TACE is a viable treatment option for advanced or recurrent HCC. The effectiveness of TACE in treating unresectable cHCC-CCA is reported to dependent on the vascularity of the tumor. Hypervascular tumors have shown an response rate (>50% tumor necrosis) of 85%, while hypovascular tumors have only a response rate of 10%.60 Postoperative adjuvant TACE has been found to have no impact on the recurrence-free survival or overall survival of cHCC-CCA.61 A systematic review has suggested that drug-eluting bead (DEB)-TACE may be superior to conventional TACE in treating HCC, having better survival and treatment response outcomes when appropriately selected.62 However, currently there are no reports on the use of DEB-TACE for unresectable cHCC-CCA. Transarterial radioembolization (RE) with yttrium-90 microspheres has emerged as a promising liver-directed treatment for both HCC and ICC.63,64 In patients with unresectable advanced cHCC-CCA, RE has shown a high disease control rate, with a partial response of 60% and a stable disease rate of 40%. The median overall survival from the time of the first RE treatment was reported to be 10.2 months.65 Another study on RE for cHCC-CCA reported a response rate of 55% and a disease control rate of 65%.66 RE appears to be a viable option for locoregional control of cHCC-CCA. Other local treatment modalities such as radiofrequency ablation and percutaneous ethanol injection have been reported for the treatment of cHCC-CCA, but the available data on the benefits of these interventions are inconclusive.67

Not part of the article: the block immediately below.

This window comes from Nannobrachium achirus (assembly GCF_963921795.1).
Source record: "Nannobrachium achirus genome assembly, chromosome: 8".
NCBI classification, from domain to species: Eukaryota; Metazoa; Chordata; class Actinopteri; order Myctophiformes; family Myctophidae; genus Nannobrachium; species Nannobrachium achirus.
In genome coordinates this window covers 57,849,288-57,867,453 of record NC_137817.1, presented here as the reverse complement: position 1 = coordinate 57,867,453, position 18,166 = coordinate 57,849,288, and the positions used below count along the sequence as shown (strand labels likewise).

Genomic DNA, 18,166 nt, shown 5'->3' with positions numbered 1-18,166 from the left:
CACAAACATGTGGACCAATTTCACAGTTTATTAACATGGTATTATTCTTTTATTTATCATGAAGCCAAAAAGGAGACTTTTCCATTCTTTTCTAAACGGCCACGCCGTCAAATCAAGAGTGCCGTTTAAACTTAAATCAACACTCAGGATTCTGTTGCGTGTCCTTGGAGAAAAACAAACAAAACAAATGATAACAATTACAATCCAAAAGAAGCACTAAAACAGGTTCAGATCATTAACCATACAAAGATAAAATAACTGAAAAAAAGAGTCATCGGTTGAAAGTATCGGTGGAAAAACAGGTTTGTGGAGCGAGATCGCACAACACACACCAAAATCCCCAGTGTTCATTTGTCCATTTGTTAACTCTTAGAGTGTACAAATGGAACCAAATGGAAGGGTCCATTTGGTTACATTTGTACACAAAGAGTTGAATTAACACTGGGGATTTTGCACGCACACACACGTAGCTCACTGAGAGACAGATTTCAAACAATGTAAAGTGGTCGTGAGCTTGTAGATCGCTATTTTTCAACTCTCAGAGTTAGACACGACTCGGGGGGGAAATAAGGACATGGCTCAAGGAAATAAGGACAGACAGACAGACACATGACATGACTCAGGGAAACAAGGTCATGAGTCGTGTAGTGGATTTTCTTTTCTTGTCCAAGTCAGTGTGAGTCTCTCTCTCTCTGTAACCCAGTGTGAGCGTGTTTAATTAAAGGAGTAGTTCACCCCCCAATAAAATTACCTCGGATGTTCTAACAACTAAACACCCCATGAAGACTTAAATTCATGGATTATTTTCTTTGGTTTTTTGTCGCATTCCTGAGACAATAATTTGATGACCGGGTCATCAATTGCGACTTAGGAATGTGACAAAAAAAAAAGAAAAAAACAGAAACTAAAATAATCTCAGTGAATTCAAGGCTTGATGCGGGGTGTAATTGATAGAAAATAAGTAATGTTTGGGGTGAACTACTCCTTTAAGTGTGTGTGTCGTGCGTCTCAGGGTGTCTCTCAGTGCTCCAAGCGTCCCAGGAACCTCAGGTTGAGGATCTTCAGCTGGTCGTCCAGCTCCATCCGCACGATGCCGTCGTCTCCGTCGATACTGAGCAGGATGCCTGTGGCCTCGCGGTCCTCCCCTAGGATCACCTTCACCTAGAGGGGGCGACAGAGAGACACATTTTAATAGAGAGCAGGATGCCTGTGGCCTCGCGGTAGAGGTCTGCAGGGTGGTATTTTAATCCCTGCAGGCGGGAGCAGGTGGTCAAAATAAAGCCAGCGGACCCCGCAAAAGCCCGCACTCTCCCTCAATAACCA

Currently, there is a lack of evidence supporting effective systemic therapy for patients with advanced cHCC-CCA. Treatment decisions for these patients are frequently based on treatments for HCC and ICC.68 A study by Kim et al.69 suggested that HCC- and ICC-oriented treatment strategies yielded similar outcomes for patients with cHCC-CCA. Sorafenib, a commonly used targeted therapy for advanced HCC, and gemcitabine and cisplatin, an effective regimen for ICC, have been found to be ineffective for cHCC-CCA.70 When compared as first-line treatments for advanced cHCC-CCA, chemotherapy had a higher objective response rate (ORR 8% vs. 0%) and disease control rate (DCR 24% vs. 19%) than sorafenib. The median overall survival was also better in the cytotoxic chemotherapy group (15.5 months vs. 5.3 months).71 Currently, combination regimens with anti-programmed cell death protein 1/anti-programmed cell death-ligand 1 and antiangiogenic agents are being extensively tested for advanced HCC/ICC and show promising results.72 Patients with cHCC-CCA may also be candidates for immunotherapy, as immune checkpoint inhibitors (ICIs) are effective in both HCC and ICC. A total of five patients received ICI-based systemic therapies achieved a promising ORR of 20% and a response duration of 11.6 months.73 These findings strongly suggest that ICI-based regimens should be further evaluated in cHCC-CCA patients.